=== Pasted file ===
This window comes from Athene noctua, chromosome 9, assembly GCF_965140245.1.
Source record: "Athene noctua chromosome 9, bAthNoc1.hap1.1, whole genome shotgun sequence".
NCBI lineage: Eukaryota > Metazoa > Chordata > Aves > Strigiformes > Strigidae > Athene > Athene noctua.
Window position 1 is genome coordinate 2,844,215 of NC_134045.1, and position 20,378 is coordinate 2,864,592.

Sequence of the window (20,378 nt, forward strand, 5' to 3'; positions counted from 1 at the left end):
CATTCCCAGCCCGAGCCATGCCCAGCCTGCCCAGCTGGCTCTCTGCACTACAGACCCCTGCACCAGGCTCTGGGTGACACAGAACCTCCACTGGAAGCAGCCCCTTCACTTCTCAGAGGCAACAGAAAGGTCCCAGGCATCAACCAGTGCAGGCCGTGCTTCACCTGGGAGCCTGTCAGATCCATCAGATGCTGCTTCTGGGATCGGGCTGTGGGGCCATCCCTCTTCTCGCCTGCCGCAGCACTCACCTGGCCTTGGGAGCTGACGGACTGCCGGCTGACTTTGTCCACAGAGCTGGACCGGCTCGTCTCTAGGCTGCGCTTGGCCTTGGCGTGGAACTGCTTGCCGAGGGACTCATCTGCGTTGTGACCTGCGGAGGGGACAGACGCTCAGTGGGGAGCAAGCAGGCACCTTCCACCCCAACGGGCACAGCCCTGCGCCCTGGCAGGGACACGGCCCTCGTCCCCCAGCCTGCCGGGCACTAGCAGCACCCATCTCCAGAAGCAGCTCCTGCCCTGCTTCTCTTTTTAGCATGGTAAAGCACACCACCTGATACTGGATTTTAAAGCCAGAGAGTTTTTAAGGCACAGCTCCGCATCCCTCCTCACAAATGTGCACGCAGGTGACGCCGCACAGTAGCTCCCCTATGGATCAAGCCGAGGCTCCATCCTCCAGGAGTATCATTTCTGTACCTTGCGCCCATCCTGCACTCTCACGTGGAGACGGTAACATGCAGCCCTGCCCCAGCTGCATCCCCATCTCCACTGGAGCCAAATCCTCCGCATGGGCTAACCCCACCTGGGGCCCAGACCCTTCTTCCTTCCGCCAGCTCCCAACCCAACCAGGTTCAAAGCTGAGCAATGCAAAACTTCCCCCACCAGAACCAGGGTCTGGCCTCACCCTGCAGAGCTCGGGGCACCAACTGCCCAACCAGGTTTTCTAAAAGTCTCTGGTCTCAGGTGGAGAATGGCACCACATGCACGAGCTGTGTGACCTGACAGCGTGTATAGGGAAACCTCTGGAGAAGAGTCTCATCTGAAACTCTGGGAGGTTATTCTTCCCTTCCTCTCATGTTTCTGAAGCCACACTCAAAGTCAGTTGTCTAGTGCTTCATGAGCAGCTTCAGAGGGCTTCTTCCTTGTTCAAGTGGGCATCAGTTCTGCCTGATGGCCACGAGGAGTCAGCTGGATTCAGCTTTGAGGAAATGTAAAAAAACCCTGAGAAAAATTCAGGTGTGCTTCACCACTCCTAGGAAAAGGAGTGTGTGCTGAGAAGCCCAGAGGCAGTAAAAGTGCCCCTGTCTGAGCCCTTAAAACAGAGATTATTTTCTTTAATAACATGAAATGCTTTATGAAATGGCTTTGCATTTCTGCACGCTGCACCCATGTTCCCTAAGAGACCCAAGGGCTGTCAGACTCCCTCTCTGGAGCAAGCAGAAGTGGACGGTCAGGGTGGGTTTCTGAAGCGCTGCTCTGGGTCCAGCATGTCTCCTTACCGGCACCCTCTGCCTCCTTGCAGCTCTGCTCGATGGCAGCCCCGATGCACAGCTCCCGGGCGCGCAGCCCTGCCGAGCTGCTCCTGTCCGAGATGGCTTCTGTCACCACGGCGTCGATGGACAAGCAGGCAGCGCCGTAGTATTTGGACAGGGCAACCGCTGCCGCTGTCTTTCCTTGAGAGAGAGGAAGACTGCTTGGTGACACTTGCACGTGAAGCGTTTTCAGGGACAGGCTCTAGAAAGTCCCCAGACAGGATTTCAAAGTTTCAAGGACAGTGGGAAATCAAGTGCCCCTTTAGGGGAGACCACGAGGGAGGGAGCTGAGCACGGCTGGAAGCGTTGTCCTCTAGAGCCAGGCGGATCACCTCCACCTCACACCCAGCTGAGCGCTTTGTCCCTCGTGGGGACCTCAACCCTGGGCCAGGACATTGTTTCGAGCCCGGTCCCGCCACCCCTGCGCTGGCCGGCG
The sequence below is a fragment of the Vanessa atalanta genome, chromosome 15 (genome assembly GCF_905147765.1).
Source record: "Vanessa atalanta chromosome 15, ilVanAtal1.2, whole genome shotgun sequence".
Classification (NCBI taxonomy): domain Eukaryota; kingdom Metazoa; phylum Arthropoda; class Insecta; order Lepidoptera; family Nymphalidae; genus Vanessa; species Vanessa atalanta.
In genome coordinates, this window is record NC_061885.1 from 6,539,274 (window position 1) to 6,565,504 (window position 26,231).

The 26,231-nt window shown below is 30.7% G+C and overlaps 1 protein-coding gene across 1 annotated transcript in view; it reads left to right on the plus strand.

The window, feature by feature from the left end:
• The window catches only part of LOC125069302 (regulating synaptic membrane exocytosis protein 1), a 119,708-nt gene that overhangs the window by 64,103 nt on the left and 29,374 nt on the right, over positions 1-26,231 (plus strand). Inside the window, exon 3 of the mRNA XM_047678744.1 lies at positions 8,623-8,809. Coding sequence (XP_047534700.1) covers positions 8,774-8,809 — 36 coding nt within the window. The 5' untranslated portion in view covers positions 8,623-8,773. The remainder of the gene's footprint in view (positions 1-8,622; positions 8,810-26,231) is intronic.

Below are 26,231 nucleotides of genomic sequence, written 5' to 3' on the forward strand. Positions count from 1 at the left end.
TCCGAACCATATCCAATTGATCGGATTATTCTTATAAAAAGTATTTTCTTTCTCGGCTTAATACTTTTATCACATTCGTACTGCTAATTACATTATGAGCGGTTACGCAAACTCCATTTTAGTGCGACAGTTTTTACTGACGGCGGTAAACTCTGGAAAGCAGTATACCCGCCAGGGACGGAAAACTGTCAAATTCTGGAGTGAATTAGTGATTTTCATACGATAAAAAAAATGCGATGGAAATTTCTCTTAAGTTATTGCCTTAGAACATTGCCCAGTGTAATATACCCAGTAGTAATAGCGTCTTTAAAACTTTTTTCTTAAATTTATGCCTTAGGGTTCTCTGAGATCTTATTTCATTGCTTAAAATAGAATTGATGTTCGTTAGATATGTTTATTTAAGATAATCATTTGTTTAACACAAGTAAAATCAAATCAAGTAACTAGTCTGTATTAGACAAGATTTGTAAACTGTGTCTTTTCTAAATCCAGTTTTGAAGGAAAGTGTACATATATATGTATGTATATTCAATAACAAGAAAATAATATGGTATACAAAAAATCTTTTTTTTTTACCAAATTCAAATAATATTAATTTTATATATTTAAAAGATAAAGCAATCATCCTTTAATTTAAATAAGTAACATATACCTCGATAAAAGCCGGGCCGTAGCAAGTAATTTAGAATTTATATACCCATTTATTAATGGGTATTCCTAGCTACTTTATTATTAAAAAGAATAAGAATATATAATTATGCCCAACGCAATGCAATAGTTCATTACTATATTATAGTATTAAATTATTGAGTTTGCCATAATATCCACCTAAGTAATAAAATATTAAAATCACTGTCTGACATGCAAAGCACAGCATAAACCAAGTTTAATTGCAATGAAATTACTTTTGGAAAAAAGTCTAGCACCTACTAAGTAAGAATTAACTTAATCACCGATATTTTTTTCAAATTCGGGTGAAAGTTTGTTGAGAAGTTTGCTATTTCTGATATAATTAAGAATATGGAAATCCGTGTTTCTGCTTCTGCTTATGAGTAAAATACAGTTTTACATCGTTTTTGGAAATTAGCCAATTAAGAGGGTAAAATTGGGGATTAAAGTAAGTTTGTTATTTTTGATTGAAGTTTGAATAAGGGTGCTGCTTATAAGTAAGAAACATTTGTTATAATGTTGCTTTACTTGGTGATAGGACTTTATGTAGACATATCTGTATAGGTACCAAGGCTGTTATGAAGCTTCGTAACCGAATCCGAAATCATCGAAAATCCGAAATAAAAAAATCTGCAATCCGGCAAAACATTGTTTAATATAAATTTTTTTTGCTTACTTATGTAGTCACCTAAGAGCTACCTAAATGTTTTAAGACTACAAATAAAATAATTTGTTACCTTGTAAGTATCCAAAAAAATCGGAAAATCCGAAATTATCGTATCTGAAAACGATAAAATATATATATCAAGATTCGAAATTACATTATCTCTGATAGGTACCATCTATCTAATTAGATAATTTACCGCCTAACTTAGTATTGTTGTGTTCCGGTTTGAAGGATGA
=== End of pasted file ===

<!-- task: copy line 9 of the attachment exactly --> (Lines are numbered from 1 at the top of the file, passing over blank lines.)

Classification (NCBI taxonomy): domain Eukaryota; kingdom Metazoa; phylum Arthropoda; class Insecta; order Lepidoptera; family Nymphalidae; genus Vanessa; species Vanessa atalanta.